I called her ‘the light of my life’ because she was the brightest, most loving, best person I ever met. No matter how tough life was, there was always the absolute delight of finding her outside a door, or standing beside me with her arms outstretched to me as I worked on the computer, or coming back into my room at night from a journey around the house. I often worked late at night and she would call me to come to bed until she slept when I would get up and creep quietly back to work. No matter how busy I was, I always had time for her and her needs. There was nothing I would not do for her. I planned my life around her. I think of all those mornings, some of them so recent, when it was time for me to get up and open the sanctuary but she would reach out for one more cuddle, holding my hand in her own as I tried to leave. I wouldn’t have left so soon if I had known how little time we had left.
She touched everyone she met and we are all distraught at her passing.
How many times have I heard her little voice calling a greeting to me outside, long before my eyes found her? The joy of meeting her never faded.
Delightful moments, thousands of them, day after day after day for almost 8 years. The memory of them will sustain me forever.
I couldn’t pass her without kissing her and burying my head in her soft little body to tell her how much I loved her. She often woke with me lying right beside her, watching her, and she would yawn and stretch, as if delighted to wake up beside me. She felt absolutely comfortable and safe with me. How many animals are so afraid of us that they cannot get a moment’s peace in our vicinity?
I think about the huge passion for life that she had and about all the things she loved, some of which I placed with her in her coffin: a full moon, going out at dawn, playing at dusk, the scent or feel of the grasses and flowers that she passed in the fields that she would run her nose along, sniffing delicately, nature programmes, Alpro soy yoghurt, a windy day, rolling in the snow, catching autumn leaves, and bright, frosty mornings.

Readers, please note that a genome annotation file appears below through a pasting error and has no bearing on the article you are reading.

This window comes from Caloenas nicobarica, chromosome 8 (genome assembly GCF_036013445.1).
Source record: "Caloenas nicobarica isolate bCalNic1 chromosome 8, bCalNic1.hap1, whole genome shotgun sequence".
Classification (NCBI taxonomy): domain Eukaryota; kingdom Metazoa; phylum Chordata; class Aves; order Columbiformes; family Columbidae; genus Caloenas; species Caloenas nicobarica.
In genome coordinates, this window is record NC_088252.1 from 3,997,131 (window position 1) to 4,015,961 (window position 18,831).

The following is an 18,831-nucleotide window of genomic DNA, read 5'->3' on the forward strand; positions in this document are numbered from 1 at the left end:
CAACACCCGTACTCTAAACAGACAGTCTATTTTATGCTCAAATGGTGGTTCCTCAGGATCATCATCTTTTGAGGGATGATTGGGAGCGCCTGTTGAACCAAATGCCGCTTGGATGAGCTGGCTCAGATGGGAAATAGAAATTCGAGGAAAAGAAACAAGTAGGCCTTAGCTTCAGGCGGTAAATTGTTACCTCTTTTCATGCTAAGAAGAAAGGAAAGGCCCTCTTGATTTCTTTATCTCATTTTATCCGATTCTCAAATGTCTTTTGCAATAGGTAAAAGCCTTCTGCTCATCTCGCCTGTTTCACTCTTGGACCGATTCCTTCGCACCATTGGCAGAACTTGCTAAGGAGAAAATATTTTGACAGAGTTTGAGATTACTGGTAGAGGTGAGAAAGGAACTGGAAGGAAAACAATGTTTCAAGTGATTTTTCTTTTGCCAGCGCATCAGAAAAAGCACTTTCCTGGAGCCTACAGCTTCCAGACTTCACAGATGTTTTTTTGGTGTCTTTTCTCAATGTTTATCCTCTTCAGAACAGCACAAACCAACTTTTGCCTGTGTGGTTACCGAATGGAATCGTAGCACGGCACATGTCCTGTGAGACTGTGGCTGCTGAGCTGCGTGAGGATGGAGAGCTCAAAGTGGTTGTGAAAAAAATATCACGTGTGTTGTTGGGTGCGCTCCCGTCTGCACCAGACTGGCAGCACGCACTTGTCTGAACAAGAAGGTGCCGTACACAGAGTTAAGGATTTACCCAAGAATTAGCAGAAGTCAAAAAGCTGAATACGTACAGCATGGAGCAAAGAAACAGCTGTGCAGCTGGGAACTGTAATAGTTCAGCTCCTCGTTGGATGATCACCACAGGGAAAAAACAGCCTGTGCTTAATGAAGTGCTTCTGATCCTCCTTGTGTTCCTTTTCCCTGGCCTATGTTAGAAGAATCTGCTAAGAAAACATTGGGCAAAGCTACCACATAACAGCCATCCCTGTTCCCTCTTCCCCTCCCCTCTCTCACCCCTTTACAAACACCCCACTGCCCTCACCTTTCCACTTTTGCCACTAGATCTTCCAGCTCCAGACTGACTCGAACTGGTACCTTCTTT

Molly taught me that species does not matter. She didn’t have to be human for me to adore her. What matters is the nature of the person. I treasured every second of every day and night that she was with me. I also spent our seven and a half years together in gratitude for her, hardly believing my good fortune to have her in my life. That mindful treasuring, savouring and gratitude is one of the precious lessons she taught me.
I could never bear to think that Molly would suffer. I would not have harmed a hair on her body. I adored every single cell of her being. I loved her, exactly as she was, unconditionally. I wouldn’t have changed a single thing about her. As a psychologist, I spent hours looking at her contemplating how anyone can harm their own child or anyone vulnerable, innocent, and dependent. Molly taught me that harm happens in the absence of unconditional love: when our respect and care and love are conditional on the other being a reflection of our own wants and needs, rather than who they are in essence. The world needs more unconditional love.
The depth and ferocity of my love for Molly grew to encompass the animals I used to eat. She laid the foundation stone of Eden.
She taught me how to do sanctuary work; to help the most fragile and hurt, to stay focussed on their wellbeing and to remain able to leave my heart open knowing that it will be broken time and time again as I do what is right.
This world is a lesser place without her precious being that filled all our lives to overflowing.